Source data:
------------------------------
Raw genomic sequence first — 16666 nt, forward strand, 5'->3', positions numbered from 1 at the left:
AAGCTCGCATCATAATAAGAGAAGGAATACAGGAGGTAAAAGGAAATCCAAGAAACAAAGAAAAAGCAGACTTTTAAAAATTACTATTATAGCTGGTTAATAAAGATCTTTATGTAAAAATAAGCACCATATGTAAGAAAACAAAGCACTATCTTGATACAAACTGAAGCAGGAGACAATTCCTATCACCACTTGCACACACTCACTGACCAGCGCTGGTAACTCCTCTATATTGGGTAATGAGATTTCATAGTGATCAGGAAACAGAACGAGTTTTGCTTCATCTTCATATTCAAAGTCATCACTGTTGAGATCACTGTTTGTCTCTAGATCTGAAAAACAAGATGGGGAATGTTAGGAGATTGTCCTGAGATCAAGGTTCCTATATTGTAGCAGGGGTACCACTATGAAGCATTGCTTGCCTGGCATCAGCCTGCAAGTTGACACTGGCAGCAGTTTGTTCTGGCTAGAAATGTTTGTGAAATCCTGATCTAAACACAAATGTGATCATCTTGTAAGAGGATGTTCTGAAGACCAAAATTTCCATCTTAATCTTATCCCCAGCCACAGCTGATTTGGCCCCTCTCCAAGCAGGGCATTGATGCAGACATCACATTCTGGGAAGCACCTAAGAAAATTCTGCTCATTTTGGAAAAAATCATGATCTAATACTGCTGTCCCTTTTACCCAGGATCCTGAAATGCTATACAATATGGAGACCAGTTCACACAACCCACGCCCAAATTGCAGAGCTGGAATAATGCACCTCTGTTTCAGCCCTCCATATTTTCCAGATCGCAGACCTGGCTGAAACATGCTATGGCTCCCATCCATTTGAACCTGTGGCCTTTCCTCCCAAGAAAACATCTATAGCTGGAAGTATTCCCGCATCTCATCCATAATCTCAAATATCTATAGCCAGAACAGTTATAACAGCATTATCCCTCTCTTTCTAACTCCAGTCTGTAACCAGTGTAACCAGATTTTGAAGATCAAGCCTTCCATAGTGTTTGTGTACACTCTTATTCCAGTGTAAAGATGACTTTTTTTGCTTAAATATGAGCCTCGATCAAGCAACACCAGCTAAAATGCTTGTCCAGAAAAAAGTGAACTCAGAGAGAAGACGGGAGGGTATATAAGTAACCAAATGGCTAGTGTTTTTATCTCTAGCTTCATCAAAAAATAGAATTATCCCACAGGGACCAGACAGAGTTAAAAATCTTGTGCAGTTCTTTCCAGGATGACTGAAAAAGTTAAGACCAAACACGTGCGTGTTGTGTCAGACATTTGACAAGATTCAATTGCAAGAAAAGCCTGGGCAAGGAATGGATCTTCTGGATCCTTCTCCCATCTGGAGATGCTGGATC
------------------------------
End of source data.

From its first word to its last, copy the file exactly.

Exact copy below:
Raw genomic sequence first — 16666 nt, forward strand, 5'->3', positions numbered from 1 at the left:
AAGCTCGCATCATAATAAGAGAAGGAATACAGGAGGTAAAAGGAAATCCAAGAAACAAAGAAAAAGCAGACTTTTAAAAATTACTATTATAGCTGGTTAATAAAGATCTTTATGTAAAAATAAGCACCATATGTAAGAAAACAAAGCACTATCTTGATACAAACTGAAGCAGGAGACAATTCCTATCACCACTTGCACACACTCACTGACCAGCGCTGGTAACTCCTCTATATTGGGTAATGAGATTTCATAGTGATCAGGAAACAGAACGAGTTTTGCTTCATCTTCATATTCAAAGTCATCACTGTTGAGATCACTGTTTGTCTCTAGATCTGAAAAACAAGATGGGGAATGTTAGGAGATTGTCCTGAGATCAAGGTTCCTATATTGTAGCAGGGGTACCACTATGAAGCATTGCTTGCCTGGCATCAGCCTGCAAGTTGACACTGGCAGCAGTTTGTTCTGGCTAGAAATGTTTGTGAAATCCTGATCTAAACACAAATGTGATCATCTTGTAAGAGGATGTTCTGAAGACCAAAATTTCCATCTTAATCTTATCCCCAGCCACAGCTGATTTGGCCCCTCTCCAAGCAGGGCATTGATGCAGACATCACATTCTGGGAAGCACCTAAGAAAATTCTGCTCATTTTGGAAAAAATCATGATCTAATACTGCTGTCCCTTTTACCCAGGATCCTGAAATGCTATACAATATGGAGACCAGTTCACACAACCCACGCCCAAATTGCAGAGCTGGAATAATGCACCTCTGTTTCAGCCCTCCATATTTTCCAGATCGCAGACCTGGCTGAAACATGCTATGGCTCCCATCCATTTGAACCTGTGGCCTTTCCTCCCAAGAAAACATCTATAGCTGGAAGTATTCCCGCATCTCATCCATAATCTCAAATATCTATAGCCAGAACAGTTATAACAGCATTATCCCTCTCTTTCTAACTCCAGTCTGTAACCAGTGTAACCAGATTTTGAAGATCAAGCCTTCCATAGTGTTTGTGTACACTCTTATTCCAGTGTAAAGATGACTTTTTTTGCTTAAATATGAGCCTCGATCAAGCAACACCAGCTAAAATGCTTGTCCAGAAAAAAGTGAACTCAGAGAGAAGACGGGAGGGTATATAAGTAACCAAATGGCTAGTGTTTTTATCTCTAGCTTCATCAAAAAATAGAATTATCCCACAGGGACCAGACAGAGTTAAAAATCTTGTGCAGTTCTTTCCAGGATGACTGAAAAAGTTAAGACCAAACACGTGCGTGTTGTGTCAGACATTTGACAAGATTCAATTGCAAGAAAAGCCTGGGCAAGGAATGGATCTTCTGGATCCTTCTCCCATCTGGAGATGCTGGATC